working equine

Gasterophilosis: a major cause of rectal prolapse in working donkeys in Ethiopia

Citation

Mulugeta Getachew, Giles T. Innocent, Andrew F. Trawford, Stuart W. Reid, Sandy Love. August 2011. Gasterophilosis: a major cause of rectal prolapse in working donkeys in Ethiopia. Tropical Animal Health and Production.

Authors
Publication details
Publication date: 
27 August 2011
DOI number: 
10.1007/s11250-011-9961-7
Abstract

A retrospective study was conducted to investigate the cause of rectal prolapse in working donkeys in Ethiopia. Analysis of data on rectal prolapse cases obtained from the Donkey Health and Welfare Project clinic at the School of Veterinary Medicine, Addis Ababa University, from 1995 to 2004 revealed that 83.6% (n=177) of the cases were associated with Gasterophilus nasalis. The rest 10.7% and 5.7% were associated with work-related (overloading) cause and diarrhoea, respectively. The mean and median numbers of G. nasalis recovered from the rectum of infected donkeys were 66 and 64, respectively, with a range of 2–195. Over 100 G. nasalis larvae were recovered from the rectum of 22% of the donkeys. Circular demarcated ulcer-like and deep circumferential pits or ring-like mucosal lesions were found at the larval attachment sites. G. nasalis infection and the associated rectal prolapse were observed year round. However, the intensity of rectal larval infection and incidence of rectal prolapse were significantly higher
during the rainy season (P<0.01). Age and sex of the donkeys had no significant effect on the intensity of rectal larval infection and incidence of rectal prolapse (P>0.05).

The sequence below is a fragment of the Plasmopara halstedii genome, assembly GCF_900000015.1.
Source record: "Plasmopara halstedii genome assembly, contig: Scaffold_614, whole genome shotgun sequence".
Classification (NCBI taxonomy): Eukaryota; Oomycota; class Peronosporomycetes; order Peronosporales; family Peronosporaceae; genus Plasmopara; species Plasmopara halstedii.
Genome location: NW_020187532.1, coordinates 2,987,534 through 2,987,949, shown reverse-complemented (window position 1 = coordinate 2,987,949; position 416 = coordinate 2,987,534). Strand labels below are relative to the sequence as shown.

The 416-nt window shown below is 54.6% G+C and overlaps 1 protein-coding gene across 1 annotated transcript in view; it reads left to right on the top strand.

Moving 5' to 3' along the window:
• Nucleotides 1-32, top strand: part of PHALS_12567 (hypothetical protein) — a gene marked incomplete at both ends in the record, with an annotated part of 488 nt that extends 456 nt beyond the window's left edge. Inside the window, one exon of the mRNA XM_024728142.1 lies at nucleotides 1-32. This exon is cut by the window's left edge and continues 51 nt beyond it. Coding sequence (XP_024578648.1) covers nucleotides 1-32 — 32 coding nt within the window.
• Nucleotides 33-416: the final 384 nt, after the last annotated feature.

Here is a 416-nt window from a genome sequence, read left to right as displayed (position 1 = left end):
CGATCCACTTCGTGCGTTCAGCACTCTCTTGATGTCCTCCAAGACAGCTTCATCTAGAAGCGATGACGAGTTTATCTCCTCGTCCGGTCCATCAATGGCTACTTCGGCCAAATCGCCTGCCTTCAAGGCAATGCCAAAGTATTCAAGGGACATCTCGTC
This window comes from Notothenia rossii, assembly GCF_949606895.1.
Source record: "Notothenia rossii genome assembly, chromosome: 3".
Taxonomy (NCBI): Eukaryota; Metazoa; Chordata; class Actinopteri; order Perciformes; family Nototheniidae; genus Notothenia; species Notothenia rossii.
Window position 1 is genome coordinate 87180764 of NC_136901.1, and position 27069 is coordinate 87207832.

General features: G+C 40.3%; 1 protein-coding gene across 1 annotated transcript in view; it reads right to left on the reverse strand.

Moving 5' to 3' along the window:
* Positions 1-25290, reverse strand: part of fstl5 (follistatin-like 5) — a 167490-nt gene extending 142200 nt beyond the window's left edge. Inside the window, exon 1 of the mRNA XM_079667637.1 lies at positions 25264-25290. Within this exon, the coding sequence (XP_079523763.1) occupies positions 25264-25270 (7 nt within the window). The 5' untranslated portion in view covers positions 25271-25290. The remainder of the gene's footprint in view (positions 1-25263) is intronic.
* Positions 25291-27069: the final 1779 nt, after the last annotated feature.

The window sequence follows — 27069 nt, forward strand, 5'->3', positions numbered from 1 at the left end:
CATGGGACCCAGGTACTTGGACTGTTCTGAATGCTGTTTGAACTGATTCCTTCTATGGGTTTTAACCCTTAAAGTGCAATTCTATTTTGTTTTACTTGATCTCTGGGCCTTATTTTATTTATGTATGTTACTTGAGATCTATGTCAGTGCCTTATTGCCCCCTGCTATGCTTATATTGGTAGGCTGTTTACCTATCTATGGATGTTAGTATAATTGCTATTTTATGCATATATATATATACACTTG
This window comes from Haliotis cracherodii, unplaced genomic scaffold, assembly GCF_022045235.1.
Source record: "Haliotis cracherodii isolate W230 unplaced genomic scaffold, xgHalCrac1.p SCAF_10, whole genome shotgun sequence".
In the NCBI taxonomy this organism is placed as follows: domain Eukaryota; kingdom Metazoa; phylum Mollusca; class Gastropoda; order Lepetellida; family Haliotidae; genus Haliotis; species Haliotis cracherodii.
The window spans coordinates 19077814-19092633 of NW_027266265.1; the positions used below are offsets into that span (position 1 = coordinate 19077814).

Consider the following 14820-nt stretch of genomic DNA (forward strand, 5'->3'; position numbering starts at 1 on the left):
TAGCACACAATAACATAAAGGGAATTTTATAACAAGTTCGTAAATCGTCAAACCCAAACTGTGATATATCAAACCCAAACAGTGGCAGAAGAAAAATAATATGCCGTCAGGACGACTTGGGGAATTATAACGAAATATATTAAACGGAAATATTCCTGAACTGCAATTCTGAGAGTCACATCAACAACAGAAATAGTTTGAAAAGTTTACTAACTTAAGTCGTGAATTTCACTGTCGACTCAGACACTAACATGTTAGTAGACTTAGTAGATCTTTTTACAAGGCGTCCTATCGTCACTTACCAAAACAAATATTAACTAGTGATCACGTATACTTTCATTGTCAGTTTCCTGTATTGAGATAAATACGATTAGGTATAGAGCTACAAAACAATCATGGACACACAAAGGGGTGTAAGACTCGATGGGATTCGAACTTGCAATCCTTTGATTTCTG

Online references

Feeding working donkeys in Mexico: Success in simplicity

Citation

Faith A. Burden, Andrew F. Trawford. 20 September 2010. Feeding working donkeys in Mexico: Success in simplicity. Presented at 5th European Workshop on Equine Nutrition. (19 September - 22 September 2010). Cirencester, UK. 128.336.

Authors
Presentation details
Date presented: 
Monday 20 September 2010
Proceedings
Volume: 
128
Number of pages: 
336
ISBN (13-digit): 
978-90-8686-155-2
Publication date: 
31 December 2010

Parasites and their control in working donkeys: The need to deworm and frequency of anthelmintic treatment

Citation

Mulugeta Getachew, Faith A. Burden, Andrew F. Trawford. 29 November 2010. Parasites and their control in working donkeys: The need to deworm and frequency of anthelmintic treatment. Presented at 6th International Colloquium on Working Equids. (29 November - 2 December 2010). New Delhi, India. 407.

Authors
Presentation details
Date presented: 
Monday 29 November 2010
Proceedings
Number of pages: 
407
Publisher: 
The Brooke
Publication date: 
31 December 2010